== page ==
When We Were Strangers
“If you leave Opi, you’ll die with strangers,” Irma Vitale’s mother always warned. But Irma is too poor and too plain to marry and can’t find honest work in her tiny mountain village in Southern Italy. Barely twenty, she must leave home bearing only native wit and astonishing skill with a needle. Risking rough passage across the Atlantic, a single woman in a strange land, Irma seeks a new life sewing dresses for gentlewomen.
Swept up in the crowded streets of nineteenth-century America, Irma finds workshop servitude and miserable wages, but also seeds of friendship in the raw immigrant quarters. When her determination leads at last to Chicago, Irma blossoms under the hand of an austere Alsatian dressmaker, sewing fabrics and patterns more beautiful than she’d ever imagined. Then this tenuous peace is shattered. From the rubble, confronting human cruelty and kindness, suffering and hope, a new Irma emerges, nurturing a talent she’d never imagined and an unlikely family, patched together by the common threads that unite us all.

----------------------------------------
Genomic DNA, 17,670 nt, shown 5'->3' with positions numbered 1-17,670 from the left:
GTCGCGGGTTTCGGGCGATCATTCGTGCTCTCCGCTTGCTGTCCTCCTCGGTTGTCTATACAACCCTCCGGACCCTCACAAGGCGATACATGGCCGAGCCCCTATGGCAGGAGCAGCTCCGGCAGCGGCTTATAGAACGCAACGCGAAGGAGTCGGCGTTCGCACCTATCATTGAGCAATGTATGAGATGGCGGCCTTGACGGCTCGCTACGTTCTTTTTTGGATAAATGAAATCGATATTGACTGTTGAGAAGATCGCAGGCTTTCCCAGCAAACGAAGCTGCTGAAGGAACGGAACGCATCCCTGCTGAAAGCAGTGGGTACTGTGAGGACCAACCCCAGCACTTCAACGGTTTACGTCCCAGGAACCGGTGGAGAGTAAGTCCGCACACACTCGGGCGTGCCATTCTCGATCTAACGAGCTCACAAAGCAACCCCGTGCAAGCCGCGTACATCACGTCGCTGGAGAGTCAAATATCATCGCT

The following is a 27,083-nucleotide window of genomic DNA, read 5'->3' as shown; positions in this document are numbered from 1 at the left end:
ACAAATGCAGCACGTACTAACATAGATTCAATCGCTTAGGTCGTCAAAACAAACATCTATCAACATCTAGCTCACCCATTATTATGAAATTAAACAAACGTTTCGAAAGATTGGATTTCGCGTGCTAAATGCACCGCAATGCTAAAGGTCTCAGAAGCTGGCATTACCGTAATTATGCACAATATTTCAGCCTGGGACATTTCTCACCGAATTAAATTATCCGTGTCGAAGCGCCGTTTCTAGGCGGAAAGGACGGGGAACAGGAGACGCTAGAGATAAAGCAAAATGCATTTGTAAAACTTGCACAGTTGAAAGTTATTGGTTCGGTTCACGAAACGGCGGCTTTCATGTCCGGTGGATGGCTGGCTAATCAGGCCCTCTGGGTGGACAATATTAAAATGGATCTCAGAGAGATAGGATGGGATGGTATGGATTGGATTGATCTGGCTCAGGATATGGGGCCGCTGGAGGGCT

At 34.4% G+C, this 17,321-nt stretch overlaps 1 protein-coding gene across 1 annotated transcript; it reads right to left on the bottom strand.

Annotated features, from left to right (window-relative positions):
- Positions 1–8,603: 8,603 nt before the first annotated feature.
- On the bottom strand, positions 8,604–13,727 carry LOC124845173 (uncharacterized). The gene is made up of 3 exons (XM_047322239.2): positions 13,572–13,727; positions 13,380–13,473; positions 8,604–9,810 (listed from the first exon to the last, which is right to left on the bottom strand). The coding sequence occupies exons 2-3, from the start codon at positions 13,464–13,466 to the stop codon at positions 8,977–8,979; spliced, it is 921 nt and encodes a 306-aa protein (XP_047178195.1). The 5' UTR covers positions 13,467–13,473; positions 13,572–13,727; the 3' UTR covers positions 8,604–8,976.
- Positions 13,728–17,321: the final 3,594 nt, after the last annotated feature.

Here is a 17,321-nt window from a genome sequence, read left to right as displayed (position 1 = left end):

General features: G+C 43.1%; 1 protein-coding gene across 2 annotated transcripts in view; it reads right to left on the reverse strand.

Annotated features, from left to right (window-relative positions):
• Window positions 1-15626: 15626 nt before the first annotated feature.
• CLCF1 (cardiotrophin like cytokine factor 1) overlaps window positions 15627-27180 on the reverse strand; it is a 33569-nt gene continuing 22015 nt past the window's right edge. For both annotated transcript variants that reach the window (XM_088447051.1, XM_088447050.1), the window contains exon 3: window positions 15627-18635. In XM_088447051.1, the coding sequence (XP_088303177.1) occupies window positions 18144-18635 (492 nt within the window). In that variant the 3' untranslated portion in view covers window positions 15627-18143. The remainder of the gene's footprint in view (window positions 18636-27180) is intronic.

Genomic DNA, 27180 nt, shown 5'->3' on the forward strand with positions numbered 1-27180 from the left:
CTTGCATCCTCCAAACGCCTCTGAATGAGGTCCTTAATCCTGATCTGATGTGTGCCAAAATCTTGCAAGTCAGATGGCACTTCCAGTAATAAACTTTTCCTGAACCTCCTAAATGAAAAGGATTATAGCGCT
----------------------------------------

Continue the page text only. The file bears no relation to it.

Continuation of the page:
When We Were Strangers begins:
I come from the village of Opi in Abruzzo, perched on the spine of Italy. As long as anyone remembers, our family kept sheep. We lived and died in Opi and those who left the mountain always came to ruin. “They died with strangers, Irma,” my mother said over and over in her last illness, gasping between bouts of bloody coughing that soaked our rags as fast as I could clean them. “Your great-grandfather died in the snow with Frenchmen. Why?” Read more